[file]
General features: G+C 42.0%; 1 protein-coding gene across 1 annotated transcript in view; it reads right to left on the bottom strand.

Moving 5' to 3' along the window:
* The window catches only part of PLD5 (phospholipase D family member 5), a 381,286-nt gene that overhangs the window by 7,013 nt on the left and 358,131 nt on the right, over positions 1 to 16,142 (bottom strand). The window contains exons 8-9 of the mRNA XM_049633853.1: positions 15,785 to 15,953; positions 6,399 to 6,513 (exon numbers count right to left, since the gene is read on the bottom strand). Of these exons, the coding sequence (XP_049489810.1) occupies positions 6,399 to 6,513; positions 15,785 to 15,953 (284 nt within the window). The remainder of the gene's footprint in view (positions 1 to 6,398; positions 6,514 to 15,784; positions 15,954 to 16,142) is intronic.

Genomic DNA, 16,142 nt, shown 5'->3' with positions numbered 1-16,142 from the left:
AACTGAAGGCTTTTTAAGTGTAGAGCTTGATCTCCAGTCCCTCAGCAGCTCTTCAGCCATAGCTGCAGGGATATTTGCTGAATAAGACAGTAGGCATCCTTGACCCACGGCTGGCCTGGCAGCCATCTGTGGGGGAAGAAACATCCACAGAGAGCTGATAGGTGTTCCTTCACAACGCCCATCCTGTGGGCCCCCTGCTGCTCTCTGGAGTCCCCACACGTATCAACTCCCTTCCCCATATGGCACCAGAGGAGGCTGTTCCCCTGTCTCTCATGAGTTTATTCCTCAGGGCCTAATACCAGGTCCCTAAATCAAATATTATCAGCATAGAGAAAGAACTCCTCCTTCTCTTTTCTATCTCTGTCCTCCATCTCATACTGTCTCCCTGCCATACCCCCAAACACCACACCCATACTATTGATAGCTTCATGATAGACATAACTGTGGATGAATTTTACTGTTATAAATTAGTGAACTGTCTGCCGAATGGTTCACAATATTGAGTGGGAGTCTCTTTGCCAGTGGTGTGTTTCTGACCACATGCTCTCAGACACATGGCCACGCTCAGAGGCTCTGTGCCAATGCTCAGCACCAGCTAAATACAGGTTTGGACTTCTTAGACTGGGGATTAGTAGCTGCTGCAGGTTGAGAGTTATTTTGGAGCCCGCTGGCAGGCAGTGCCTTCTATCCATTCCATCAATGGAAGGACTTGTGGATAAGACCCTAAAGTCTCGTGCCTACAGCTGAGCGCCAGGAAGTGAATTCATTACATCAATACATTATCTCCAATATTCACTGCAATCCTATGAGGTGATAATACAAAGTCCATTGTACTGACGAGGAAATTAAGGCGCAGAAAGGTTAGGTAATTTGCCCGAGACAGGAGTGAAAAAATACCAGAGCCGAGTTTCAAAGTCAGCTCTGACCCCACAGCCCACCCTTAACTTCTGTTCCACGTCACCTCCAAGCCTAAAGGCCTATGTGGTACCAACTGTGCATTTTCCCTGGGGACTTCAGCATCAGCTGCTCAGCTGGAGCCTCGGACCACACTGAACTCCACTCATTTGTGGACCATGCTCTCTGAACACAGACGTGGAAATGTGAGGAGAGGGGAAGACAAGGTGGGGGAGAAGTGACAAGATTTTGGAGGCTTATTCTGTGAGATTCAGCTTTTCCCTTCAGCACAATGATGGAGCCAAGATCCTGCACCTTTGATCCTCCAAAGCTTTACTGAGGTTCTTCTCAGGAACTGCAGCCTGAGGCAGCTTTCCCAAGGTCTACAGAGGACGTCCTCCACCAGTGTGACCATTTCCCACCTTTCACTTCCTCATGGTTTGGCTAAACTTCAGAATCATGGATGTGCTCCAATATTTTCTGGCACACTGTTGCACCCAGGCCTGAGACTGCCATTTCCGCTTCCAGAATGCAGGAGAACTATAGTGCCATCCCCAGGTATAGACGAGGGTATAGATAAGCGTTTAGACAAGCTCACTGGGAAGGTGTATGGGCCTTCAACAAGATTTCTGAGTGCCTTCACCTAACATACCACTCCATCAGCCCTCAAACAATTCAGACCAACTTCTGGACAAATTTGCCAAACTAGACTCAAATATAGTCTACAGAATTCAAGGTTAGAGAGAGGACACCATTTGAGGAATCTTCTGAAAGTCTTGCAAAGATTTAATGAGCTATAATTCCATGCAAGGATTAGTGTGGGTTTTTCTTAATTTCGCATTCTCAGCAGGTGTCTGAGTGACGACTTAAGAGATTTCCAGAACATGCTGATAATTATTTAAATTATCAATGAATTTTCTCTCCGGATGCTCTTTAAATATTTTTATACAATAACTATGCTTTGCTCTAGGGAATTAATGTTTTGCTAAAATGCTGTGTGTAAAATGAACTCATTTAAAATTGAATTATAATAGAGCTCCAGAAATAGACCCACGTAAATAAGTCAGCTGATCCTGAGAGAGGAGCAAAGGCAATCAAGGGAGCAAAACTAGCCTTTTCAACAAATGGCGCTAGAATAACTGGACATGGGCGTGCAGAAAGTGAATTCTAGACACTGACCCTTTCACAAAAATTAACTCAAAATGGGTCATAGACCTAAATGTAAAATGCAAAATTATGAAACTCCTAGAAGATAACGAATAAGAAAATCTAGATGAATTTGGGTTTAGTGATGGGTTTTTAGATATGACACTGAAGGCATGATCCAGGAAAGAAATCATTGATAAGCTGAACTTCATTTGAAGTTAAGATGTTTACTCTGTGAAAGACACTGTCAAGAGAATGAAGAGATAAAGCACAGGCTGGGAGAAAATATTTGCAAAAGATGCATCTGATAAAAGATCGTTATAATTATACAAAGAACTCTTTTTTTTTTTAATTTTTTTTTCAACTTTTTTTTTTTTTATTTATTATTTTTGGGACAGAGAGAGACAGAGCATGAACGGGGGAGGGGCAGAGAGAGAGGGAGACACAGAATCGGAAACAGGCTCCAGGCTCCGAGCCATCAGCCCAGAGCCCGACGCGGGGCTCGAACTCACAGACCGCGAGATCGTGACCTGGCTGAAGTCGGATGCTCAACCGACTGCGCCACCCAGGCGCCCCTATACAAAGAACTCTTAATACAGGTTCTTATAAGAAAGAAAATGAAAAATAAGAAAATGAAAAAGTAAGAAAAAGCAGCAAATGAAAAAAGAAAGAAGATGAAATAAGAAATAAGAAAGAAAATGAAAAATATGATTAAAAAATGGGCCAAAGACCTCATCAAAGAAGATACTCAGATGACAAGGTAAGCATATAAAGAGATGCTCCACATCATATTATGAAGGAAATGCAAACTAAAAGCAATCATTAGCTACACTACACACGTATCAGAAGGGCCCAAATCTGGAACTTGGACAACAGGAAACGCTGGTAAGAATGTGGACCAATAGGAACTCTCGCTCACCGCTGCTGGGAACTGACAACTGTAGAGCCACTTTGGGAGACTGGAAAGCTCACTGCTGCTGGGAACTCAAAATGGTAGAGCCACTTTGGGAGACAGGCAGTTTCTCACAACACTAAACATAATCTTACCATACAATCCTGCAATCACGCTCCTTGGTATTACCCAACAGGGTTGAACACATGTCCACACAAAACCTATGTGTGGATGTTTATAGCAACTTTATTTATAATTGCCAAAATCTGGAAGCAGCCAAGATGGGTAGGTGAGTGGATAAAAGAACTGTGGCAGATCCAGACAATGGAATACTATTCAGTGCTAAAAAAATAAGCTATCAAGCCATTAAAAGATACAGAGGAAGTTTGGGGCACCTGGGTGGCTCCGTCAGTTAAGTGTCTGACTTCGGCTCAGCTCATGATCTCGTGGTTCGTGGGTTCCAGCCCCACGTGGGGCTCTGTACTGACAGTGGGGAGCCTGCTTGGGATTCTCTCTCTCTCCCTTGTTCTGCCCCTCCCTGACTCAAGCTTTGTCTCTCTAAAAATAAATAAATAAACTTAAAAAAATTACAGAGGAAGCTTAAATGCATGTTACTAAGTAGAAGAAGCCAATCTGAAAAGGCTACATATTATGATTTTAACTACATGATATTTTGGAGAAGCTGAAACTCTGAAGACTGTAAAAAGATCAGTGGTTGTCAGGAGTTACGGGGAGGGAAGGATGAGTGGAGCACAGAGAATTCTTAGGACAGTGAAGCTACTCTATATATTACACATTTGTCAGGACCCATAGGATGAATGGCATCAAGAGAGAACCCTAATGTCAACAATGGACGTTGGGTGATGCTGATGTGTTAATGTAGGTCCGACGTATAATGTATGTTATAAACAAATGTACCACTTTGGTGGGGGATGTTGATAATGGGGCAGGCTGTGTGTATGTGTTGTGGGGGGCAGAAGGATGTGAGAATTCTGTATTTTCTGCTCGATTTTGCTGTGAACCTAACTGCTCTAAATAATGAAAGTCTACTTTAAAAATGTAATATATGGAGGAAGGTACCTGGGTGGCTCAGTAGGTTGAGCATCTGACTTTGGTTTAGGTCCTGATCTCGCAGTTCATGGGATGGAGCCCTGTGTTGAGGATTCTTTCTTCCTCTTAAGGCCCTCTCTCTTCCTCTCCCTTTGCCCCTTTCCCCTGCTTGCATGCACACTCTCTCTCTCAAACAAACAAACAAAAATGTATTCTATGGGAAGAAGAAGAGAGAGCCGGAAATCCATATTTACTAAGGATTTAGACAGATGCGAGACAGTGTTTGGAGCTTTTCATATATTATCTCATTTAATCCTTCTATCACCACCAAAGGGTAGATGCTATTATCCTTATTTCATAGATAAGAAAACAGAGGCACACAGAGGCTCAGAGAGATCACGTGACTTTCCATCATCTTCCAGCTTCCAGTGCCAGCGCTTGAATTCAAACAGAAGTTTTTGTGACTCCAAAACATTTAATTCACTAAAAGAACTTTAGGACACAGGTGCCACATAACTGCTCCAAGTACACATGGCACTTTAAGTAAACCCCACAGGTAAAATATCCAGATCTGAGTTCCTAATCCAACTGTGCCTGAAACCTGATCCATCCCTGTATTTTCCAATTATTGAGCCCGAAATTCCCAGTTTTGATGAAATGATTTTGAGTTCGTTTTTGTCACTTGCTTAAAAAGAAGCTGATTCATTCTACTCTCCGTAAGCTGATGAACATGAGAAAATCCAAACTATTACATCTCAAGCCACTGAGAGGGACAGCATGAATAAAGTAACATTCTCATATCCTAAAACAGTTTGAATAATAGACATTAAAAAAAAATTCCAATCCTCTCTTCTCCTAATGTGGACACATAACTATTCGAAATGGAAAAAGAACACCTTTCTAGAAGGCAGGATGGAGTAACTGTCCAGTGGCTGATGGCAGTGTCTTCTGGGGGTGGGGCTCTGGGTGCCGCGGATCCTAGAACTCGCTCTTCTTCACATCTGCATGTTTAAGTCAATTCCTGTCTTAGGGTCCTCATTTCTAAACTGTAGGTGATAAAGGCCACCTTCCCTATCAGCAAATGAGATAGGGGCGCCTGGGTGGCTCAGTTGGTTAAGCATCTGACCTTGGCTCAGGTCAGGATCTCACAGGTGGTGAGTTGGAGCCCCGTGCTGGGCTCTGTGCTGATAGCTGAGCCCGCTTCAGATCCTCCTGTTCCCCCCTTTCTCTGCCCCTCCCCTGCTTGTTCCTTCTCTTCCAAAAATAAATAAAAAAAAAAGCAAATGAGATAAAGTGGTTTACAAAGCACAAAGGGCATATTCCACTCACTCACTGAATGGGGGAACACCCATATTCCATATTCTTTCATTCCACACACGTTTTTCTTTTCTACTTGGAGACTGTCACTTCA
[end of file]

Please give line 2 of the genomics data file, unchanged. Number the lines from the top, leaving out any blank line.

Moving 5' to 3' along the window: